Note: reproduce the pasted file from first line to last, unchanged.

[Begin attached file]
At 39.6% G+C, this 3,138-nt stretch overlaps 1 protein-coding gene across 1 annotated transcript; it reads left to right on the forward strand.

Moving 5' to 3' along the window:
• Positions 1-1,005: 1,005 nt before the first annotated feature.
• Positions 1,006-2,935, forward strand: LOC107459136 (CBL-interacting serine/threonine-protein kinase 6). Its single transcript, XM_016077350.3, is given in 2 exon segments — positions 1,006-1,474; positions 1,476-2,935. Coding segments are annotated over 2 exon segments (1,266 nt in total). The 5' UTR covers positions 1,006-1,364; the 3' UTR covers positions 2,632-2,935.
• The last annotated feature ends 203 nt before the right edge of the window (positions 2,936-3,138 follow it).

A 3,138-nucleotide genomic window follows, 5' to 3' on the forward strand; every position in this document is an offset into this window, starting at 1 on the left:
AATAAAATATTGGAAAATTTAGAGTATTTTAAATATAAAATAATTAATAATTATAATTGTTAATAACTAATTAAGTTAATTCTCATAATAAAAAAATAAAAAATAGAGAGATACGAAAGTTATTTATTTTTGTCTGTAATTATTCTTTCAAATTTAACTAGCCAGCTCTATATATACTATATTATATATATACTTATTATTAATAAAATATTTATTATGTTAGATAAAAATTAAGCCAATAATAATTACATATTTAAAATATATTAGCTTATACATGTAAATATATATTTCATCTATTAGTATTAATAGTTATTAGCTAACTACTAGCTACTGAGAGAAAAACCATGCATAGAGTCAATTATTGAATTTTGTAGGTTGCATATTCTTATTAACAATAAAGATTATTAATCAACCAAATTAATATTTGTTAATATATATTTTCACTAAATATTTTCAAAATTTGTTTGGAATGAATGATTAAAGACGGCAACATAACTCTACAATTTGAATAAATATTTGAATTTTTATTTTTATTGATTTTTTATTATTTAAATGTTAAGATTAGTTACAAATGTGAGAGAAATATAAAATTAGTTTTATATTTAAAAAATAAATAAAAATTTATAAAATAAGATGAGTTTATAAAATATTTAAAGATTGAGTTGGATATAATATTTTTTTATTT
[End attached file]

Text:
At 39.6% G+C, this 3,138-nt stretch overlaps 1 protein-coding gene across 1 annotated transcript; it reads left to right on the forward strand.

Moving 5' to 3' along the window:
• Positions 1-1,005: 1,005 nt before the first annotated feature.
• Positions 1,006-2,935, forward strand: LOC107459136 (CBL-interacting serine/threonine-protein kinase 6). Its single transcript, XM_016077350.3, is given in 2 exon segments — positions 1,006-1,474; positions 1,476-2,935. Coding segments are annotated over 2 exon segments (1,266 nt in total). The 5' UTR covers positions 1,006-1,364; the 3' UTR covers positions 2,632-2,935.
• The last annotated feature ends 203 nt before the right edge of the window (positions 2,936-3,138 follow it).

A 3,138-nucleotide genomic window follows, 5' to 3' on the forward strand; every position in this document is an offset into this window, starting at 1 on the left:
AATAAAATATTGGAAAATTTAGAGTATTTTAAATATAAAATAATTAATAATTATAATTGTTAATAACTAATTAAGTTAATTCTCATAATAAAAAAATAAAAAATAGAGAGATACGAAAGTTATTTATTTTTGTCTGTAATTATTCTTTCAAATTTAACTAGCCAGCTCTATATATACTATATTATATATATACTTATTATTAATAAAATATTTATTATGTTAGATAAAAATTAAGCCAATAATAATTACATATTTAAAATATATTAGCTTATACATGTAAATATATATTTCATCTATTAGTATTAATAGTTATTAGCTAACTACTAGCTACTGAGAGAAAAACCATGCATAGAGTCAATTATTGAATTTTGTAGGTTGCATATTCTTATTAACAATAAAGATTATTAATCAACCAAATTAATATTTGTTAATATATATTTTCACTAAATATTTTCAAAATTTGTTTGGAATGAATGATTAAAGACGGCAACATAACTCTACAATTTGAATAAATATTTGAATTTTTATTTTTATTGATTTTTTATTATTTAAATGTTAAGATTAGTTACAAATGTGAGAGAAATATAAAATTAGTTTTATATTTAAAAAATAAATAAAAATTTATAAAATAAGATGAGTTTATAAAATATTTAAAGATTGAGTTGGATATAATATTTTTTTATTT